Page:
The Stessa Weekly Newsletter is hand-curated every week to bring you insightful accounts of new features, investing tips, business insights, and market trends from the real estate ecosystem. This week, we will cover the 10th anniversary of the financial and housing crisis, the new reality of a slow housing market, and the terrible effect of wildfires on California’s housing market.
Housing bubble’s 10th anniversary
It’s been ten years since the U.S. housing crash that left many real estate investors and homeowners in various stages of financial stress. September 15th, 2008, marked the fall of Lehman Brothers and on December 30, 2008, the Case-Shiller Home Price Index reported its largest drop in history.
Many things have changed over the past 10 years, but one thing we’ve been reporting on recently is the pre-crash highs that housing prices have hit. As with anything in real estate, it all depends on your market, but there have been some that are making headlines this week we wanted to highlight.
Caitlin McCabe of The Inquirer reports on the overall Philadelphia market, noting experts believe there will be a cooling of the market moving into 2019 and a lot of new apartment supply to sort through before there is any significant jump in rent prices.
Mark Calvey of the San Francisco Business Times notes in an article last week that the Bay Area could be hard hit in a recession because of higher home prices, among other factors.
Mike Rosenberg of the Seattle Times points out that Seattle home prices are falling at the fastest rate in the U.S. after leading the nation in home price increases for nearly two years.
Samuel Stebbins of 24/7 Wall Street also reported last week on recent data from ATTOM Data Solutions which points to 4 metro areas that are at risk given higher prices—Greeley, Colorado; Kennewick-Richland, Washington; Dallas, Texas; and Houston, Texas. According to Stebbins, “the typical home [in these metros] is worth over 75 percent more than its peak value before the last housing bubble.” For reference, the article notes that the typical American home is worth 11.3 percent more today than its pre-recession peak, versus the 75 percent in these metros.
New home purchases drop, builders desperate
Prashant Gopal of Bloomberg Businessweek reports that hot markets are cooling fast as homebuyers are reclaiming the upper hand after years of rising prices.
Source: Bloomberg Businessweek
Gopal reports that this has led many developers across the country to offer some interesting buyer incentives, like trips to Lake Tahoe and Santa Barbara, and price concessions of up to $100,000. New home purchases dropped in September to its weakest pace since 2016 and Homebuilding stocks have lost over a third of their value this year.
Doug Short of Seeking Alpha reports on a less bleak view of new housing starts this week that offers a bit of a historical perspective, noting that “privately‐owned housing starts in October were 1.5 percent above the revised September estimate, but 2.9 percent below the October 2017 rate.” And, if we take the long view, we are well below historical housing start highs:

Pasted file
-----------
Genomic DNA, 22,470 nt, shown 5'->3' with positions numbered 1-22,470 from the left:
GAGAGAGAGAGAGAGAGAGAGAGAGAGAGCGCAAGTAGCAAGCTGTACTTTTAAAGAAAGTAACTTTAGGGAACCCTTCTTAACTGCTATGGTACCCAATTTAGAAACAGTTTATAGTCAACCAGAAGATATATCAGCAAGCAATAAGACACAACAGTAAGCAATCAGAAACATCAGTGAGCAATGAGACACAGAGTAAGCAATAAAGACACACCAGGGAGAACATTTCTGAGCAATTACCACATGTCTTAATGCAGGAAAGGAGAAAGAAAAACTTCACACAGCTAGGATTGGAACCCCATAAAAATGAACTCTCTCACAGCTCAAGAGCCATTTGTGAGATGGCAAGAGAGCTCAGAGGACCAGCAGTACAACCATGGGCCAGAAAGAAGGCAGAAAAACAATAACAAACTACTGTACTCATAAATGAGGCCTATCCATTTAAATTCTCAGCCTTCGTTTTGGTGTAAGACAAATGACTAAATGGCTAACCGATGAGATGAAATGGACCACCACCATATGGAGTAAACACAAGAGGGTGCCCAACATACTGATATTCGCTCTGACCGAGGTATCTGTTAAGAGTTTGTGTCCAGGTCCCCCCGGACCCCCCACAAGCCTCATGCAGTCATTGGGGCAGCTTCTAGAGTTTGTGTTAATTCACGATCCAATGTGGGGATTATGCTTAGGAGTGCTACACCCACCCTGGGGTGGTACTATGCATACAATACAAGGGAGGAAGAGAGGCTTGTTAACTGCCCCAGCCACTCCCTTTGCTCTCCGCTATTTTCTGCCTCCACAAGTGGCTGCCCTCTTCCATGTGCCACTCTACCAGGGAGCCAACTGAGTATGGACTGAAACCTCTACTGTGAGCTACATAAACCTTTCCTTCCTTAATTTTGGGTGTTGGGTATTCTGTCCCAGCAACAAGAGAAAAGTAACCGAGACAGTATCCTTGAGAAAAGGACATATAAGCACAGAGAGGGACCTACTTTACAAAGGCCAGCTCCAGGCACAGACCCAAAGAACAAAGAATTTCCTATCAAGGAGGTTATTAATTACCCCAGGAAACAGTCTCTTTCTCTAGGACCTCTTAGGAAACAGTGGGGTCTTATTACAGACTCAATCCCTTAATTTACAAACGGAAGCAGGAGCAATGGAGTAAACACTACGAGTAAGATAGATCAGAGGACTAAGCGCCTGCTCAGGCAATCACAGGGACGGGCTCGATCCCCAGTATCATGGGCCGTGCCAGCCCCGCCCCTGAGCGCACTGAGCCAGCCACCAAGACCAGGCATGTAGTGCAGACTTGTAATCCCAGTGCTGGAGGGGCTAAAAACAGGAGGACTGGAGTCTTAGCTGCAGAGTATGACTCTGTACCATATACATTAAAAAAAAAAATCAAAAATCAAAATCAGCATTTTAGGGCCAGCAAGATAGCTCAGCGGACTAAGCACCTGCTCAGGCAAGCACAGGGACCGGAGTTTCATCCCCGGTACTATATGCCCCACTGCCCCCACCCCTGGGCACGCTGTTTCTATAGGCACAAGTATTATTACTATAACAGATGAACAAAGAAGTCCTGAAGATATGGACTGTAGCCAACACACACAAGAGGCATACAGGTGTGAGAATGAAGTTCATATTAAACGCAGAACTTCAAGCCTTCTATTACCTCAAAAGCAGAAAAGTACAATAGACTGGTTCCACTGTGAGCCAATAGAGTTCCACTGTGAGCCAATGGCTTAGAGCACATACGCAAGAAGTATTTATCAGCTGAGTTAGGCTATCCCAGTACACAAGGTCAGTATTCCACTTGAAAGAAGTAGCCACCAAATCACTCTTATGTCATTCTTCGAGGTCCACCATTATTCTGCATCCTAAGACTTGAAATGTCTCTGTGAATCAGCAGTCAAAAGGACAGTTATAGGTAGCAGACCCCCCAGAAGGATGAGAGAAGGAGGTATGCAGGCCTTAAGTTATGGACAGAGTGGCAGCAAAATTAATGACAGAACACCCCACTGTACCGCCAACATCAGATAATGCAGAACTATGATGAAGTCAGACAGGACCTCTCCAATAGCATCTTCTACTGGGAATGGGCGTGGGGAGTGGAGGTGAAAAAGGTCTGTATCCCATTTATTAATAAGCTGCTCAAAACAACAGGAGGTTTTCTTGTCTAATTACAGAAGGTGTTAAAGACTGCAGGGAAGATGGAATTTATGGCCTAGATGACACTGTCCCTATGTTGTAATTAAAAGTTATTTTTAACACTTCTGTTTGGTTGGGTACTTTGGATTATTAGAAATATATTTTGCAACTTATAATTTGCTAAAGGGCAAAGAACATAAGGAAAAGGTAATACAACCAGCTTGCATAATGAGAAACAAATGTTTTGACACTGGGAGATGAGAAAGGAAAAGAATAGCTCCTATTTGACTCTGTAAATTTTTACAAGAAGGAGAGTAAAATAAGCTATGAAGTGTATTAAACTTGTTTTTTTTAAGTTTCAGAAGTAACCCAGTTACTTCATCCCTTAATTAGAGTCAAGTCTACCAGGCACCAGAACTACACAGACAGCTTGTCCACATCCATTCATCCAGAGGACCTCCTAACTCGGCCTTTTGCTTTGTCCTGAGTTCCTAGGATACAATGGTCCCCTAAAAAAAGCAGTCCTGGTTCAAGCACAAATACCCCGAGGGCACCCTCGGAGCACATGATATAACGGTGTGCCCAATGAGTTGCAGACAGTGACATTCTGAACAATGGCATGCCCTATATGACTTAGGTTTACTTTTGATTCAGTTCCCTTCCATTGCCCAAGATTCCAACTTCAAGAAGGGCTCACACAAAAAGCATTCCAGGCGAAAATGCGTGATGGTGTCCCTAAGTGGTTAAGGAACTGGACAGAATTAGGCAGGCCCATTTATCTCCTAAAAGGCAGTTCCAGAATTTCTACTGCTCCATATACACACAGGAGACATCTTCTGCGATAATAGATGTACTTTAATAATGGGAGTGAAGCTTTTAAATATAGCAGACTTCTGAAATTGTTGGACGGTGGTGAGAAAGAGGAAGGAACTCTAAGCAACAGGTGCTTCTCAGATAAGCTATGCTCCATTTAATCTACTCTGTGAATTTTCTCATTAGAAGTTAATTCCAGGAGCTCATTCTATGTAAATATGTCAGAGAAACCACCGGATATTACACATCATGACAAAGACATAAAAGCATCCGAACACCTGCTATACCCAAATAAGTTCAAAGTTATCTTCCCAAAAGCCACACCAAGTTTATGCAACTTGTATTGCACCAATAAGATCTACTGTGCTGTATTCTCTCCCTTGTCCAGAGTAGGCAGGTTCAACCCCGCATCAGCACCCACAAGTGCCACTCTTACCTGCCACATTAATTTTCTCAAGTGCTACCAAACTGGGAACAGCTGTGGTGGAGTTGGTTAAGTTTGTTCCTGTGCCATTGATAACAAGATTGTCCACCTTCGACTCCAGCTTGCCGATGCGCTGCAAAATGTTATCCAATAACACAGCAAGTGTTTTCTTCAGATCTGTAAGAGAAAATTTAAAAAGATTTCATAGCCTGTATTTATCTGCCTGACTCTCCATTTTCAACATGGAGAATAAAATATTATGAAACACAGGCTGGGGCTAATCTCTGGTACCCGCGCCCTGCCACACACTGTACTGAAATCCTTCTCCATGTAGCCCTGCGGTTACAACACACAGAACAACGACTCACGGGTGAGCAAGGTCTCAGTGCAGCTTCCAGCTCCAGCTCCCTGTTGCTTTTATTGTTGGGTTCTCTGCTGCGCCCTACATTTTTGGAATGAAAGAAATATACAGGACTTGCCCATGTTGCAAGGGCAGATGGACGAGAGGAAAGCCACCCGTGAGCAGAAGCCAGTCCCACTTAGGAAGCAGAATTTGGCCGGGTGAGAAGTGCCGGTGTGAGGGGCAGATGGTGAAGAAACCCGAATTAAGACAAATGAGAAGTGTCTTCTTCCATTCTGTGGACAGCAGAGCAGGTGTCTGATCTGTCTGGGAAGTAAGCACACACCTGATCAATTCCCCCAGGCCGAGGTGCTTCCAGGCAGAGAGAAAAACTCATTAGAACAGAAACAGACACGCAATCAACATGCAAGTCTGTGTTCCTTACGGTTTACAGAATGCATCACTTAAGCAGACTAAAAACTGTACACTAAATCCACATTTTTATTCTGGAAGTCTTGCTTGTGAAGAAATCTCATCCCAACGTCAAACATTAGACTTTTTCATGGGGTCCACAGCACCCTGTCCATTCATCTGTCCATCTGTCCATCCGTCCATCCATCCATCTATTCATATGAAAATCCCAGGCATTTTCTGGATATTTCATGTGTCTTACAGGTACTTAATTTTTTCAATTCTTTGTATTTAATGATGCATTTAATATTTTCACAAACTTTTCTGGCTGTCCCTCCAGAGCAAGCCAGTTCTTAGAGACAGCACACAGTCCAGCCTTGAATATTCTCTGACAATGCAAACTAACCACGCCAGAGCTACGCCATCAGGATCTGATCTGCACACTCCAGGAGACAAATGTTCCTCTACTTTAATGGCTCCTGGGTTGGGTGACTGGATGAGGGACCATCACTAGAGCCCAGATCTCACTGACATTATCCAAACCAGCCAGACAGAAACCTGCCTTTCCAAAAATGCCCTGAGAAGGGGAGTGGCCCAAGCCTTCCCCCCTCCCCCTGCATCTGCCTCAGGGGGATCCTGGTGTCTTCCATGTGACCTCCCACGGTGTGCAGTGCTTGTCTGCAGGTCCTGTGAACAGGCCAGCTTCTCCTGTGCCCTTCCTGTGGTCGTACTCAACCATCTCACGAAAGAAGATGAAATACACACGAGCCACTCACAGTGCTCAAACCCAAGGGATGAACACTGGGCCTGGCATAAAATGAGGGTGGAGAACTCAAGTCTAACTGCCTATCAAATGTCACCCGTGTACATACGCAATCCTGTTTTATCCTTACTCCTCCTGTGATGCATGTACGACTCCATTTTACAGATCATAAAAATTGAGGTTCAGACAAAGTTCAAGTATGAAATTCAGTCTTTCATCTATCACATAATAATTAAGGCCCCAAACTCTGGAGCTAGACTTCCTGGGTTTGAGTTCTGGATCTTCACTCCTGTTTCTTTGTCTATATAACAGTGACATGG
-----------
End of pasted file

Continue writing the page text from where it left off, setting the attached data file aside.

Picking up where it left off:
Source: Seeking Alpha
According to Robert Hughes of the American Institute of Economic Research, “Single-family housing construction and permits are weakening…The combination of rising interest rates and falling affordability is likely to provide resistance to a prolonged reacceleration in activity.”
In citing a new housing report from Goldman Sachs, Myles Udland of Yahoo Finance reports that there are three reasons why the housing market is slowing down, and will be for a long time: mortgage rate increases putting pressure on affordability, housing prices have grown faster than rents and incomes since 2012, and the 2017 tax law changes reduced tax benefits associated with owner-occupied housing.
California’s housing and wildfires
The unimaginable damage inflicted by the California wildfires has exacerbated California’s already challenging housing shortage, reports Zahra Hirji from Buzzfeed.
For instance, folks from Paradise, California, are now desperately looking for new places to live in nearby Chico, Hirji reports. In Chico, there is a frenzy playing out in the housing market with “homes repeatedly getting 15 or more offers and consistently selling above the asking price.” One Realtor notes in the area that they are 100% out of rentals.
This presents additional strain to an already difficult housing situation in California at large. According to the California Department of Housing and Community Development, “Production averaged less than 80,000 new homes annually over the last 10 years, and ongoing production continues to fall far below the projected need of 180,000 additional homes annually.”
Mary Williams Walsh from the New York Times reported last week that of California’s eight million houses, three million are located in what’s called a wildland-urban interface, almost 2 million of which are “considered highly prone to wildfire.” This has put pressure on insurers as well, who have been increasingly declining to renew homeowners’ policies in these fire-prone neighborhoods.